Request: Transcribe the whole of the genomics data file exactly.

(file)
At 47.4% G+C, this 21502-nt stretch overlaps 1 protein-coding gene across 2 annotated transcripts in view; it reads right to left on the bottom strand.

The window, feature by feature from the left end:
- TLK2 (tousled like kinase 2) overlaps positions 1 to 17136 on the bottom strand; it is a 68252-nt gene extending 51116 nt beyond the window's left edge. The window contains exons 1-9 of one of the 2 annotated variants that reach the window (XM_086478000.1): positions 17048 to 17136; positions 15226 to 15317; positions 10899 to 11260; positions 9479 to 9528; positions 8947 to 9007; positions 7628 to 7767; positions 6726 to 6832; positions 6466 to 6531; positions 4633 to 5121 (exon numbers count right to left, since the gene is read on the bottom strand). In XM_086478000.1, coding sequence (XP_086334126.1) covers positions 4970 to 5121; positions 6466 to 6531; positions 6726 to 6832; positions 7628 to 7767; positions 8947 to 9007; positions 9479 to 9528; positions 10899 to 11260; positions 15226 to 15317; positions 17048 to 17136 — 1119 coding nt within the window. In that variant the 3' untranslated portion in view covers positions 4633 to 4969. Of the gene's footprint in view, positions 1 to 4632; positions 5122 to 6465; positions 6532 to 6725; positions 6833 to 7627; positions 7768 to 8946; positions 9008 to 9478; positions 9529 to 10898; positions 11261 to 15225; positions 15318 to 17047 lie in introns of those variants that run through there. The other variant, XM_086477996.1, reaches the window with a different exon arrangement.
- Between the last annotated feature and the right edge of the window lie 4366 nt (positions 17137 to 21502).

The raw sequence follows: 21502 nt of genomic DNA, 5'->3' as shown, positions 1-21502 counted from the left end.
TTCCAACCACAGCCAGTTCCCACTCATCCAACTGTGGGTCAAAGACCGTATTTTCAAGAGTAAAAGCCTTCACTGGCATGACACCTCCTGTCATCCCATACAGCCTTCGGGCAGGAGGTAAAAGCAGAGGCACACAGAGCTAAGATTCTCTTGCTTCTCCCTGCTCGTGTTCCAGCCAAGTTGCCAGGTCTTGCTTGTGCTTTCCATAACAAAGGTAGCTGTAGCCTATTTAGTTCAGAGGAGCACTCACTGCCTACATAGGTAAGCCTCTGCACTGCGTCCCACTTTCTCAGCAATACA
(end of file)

At 47.4% G+C, this 21502-nt stretch overlaps 1 protein-coding gene across 2 annotated transcripts in view; it reads right to left on the bottom strand.

The window, feature by feature from the left end:
- TLK2 (tousled like kinase 2) overlaps positions 1 to 17136 on the bottom strand; it is a 68252-nt gene extending 51116 nt beyond the window's left edge. The window contains exons 1-9 of one of the 2 annotated variants that reach the window (XM_086478000.1): positions 17048 to 17136; positions 15226 to 15317; positions 10899 to 11260; positions 9479 to 9528; positions 8947 to 9007; positions 7628 to 7767; positions 6726 to 6832; positions 6466 to 6531; positions 4633 to 5121 (exon numbers count right to left, since the gene is read on the bottom strand). In XM_086478000.1, coding sequence (XP_086334126.1) covers positions 4970 to 5121; positions 6466 to 6531; positions 6726 to 6832; positions 7628 to 7767; positions 8947 to 9007; positions 9479 to 9528; positions 10899 to 11260; positions 15226 to 15317; positions 17048 to 17136 — 1119 coding nt within the window. In that variant the 3' untranslated portion in view covers positions 4633 to 4969. Of the gene's footprint in view, positions 1 to 4632; positions 5122 to 6465; positions 6532 to 6725; positions 6833 to 7627; positions 7768 to 8946; positions 9008 to 9478; positions 9529 to 10898; positions 11261 to 15225; positions 15318 to 17047 lie in introns of those variants that run through there. The other variant, XM_086477996.1, reaches the window with a different exon arrangement.
- Between the last annotated feature and the right edge of the window lie 4366 nt (positions 17137 to 21502).

The raw sequence follows: 21502 nt of genomic DNA, 5'->3' as shown, positions 1-21502 counted from the left end.
TTCCAACCACAGCCAGTTCCCACTCATCCAACTGTGGGTCAAAGACCGTATTTTCAAGAGTAAAAGCCTTCACTGGCATGACACCTCCTGTCATCCCATACAGCCTTCGGGCAGGAGGTAAAAGCAGAGGCACACAGAGCTAAGATTCTCTTGCTTCTCCCTGCTCGTGTTCCAGCCAAGTTGCCAGGTCTTGCTTGTGCTTTCCATAACAAAGGTAGCTGTAGCCTATTTAGTTCAGAGGAGCACTCACTGCCTACATAGGTAAGCCTCTGCACTGCGTCCCACTTTCTCAGCAATACA